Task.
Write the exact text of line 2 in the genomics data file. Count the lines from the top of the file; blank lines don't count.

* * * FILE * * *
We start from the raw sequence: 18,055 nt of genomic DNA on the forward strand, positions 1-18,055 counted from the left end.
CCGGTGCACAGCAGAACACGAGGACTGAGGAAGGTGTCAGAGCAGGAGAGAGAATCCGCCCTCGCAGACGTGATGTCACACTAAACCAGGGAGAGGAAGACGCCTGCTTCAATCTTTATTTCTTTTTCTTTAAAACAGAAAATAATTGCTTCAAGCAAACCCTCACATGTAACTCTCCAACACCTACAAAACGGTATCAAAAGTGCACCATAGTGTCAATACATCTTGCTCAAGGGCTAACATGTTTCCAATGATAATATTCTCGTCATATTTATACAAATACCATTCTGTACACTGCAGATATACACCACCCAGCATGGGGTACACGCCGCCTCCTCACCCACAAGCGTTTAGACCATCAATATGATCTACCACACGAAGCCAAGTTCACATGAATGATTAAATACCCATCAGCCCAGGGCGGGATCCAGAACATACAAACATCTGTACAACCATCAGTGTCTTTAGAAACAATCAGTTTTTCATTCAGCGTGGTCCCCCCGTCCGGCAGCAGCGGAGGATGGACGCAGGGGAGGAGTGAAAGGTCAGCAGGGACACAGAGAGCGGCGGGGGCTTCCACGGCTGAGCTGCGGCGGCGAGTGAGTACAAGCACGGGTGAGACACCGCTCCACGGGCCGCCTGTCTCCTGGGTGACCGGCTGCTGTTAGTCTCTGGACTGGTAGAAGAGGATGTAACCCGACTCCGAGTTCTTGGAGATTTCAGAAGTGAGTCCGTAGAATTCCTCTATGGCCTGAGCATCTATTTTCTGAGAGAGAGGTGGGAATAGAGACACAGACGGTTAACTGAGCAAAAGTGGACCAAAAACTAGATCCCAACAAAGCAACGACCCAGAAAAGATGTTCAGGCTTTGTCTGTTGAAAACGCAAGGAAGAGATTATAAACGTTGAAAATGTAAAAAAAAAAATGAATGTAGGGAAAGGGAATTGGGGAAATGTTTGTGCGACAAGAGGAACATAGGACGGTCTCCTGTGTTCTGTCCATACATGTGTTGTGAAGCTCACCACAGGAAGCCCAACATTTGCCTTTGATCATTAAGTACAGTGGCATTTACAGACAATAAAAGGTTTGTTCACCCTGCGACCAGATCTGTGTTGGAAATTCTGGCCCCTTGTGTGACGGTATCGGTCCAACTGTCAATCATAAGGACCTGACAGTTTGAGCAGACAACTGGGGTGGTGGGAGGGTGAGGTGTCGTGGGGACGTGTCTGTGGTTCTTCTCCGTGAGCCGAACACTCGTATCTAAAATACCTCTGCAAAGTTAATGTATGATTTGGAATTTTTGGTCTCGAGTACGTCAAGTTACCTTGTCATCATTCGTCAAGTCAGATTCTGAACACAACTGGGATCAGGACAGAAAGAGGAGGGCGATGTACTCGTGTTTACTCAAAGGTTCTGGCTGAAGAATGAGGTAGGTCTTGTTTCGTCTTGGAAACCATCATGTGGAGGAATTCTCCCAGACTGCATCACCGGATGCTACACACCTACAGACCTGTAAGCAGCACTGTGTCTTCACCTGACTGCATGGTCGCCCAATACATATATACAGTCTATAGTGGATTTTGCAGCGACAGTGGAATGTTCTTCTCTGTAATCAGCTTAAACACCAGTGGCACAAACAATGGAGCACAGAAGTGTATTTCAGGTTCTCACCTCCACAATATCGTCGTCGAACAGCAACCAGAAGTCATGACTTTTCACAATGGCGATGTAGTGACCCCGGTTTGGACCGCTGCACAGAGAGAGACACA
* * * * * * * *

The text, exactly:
CCGGTGCACAGCAGAACACGAGGACTGAGGAAGGTGTCAGAGCAGGAGAGAGAATCCGCCCTCGCAGACGTGATGTCACACTAAACCAGGGAGAGGAAGACGCCTGCTTCAATCTTTATTTCTTTTTCTTTAAAACAGAAAATAATTGCTTCAAGCAAACCCTCACATGTAACTCTCCAACACCTACAAAACGGTATCAAAAGTGCACCATAGTGTCAATACATCTTGCTCAAGGGCTAACATGTTTCCAATGATAATATTCTCGTCATATTTATACAAATACCATTCTGTACACTGCAGATATACACCACCCAGCATGGGGTACACGCCGCCTCCTCACCCACAAGCGTTTAGACCATCAATATGATCTACCACACGAAGCCAAGTTCACATGAATGATTAAATACCCATCAGCCCAGGGCGGGATCCAGAACATACAAACATCTGTACAACCATCAGTGTCTTTAGAAACAATCAGTTTTTCATTCAGCGTGGTCCCCCCGTCCGGCAGCAGCGGAGGATGGACGCAGGGGAGGAGTGAAAGGTCAGCAGGGACACAGAGAGCGGCGGGGGCTTCCACGGCTGAGCTGCGGCGGCGAGTGAGTACAAGCACGGGTGAGACACCGCTCCACGGGCCGCCTGTCTCCTGGGTGACCGGCTGCTGTTAGTCTCTGGACTGGTAGAAGAGGATGTAACCCGACTCCGAGTTCTTGGAGATTTCAGAAGTGAGTCCGTAGAATTCCTCTATGGCCTGAGCATCTATTTTCTGAGAGAGAGGTGGGAATAGAGACACAGACGGTTAACTGAGCAAAAGTGGACCAAAAACTAGATCCCAACAAAGCAACGACCCAGAAAAGATGTTCAGGCTTTGTCTGTTGAAAACGCAAGGAAGAGATTATAAACGTTGAAAATGTAAAAAAAAAAATGAATGTAGGGAAAGGGAATTGGGGAAATGTTTGTGCGACAAGAGGAACATAGGACGGTCTCCTGTGTTCTGTCCATACATGTGTTGTGAAGCTCACCACAGGAAGCCCAACATTTGCCTTTGATCATTAAGTACAGTGGCATTTACAGACAATAAAAGGTTTGTTCACCCTGCGACCAGATCTGTGTTGGAAATTCTGGCCCCTTGTGTGACGGTATCGGTCCAACTGTCAATCATAAGGACCTGACAGTTTGAGCAGACAACTGGGGTGGTGGGAGGGTGAGGTGTCGTGGGGACGTGTCTGTGGTTCTTCTCCGTGAGCCGAACACTCGTATCTAAAATACCTCTGCAAAGTTAATGTATGATTTGGAATTTTTGGTCTCGAGTACGTCAAGTTACCTTGTCATCATTCGTCAAGTCAGATTCTGAACACAACTGGGATCAGGACAGAAAGAGGAGGGCGATGTACTCGTGTTTACTCAAAGGTTCTGGCTGAAGAATGAGGTAGGTCTTGTTTCGTCTTGGAAACCATCATGTGGAGGAATTCTCCCAGACTGCATCACCGGATGCTACACACCTACAGACCTGTAAGCAGCACTGTGTCTTCACCTGACTGCATGGTCGCCCAATACATATATACAGTCTATAGTGGATTTTGCAGCGACAGTGGAATGTTCTTCTCTGTAATCAGCTTAAACACCAGTGGCACAAACAATGGAGCACAGAAGTGTATTTCAGGTTCTCACCTCCACAATATCGTCGTCGAACAGCAACCAGAAGTCATGACTTTTCACAATGGCGATGTAGTGACCCCGGTTTGGACCGCTGCACAGAGAGAGACACA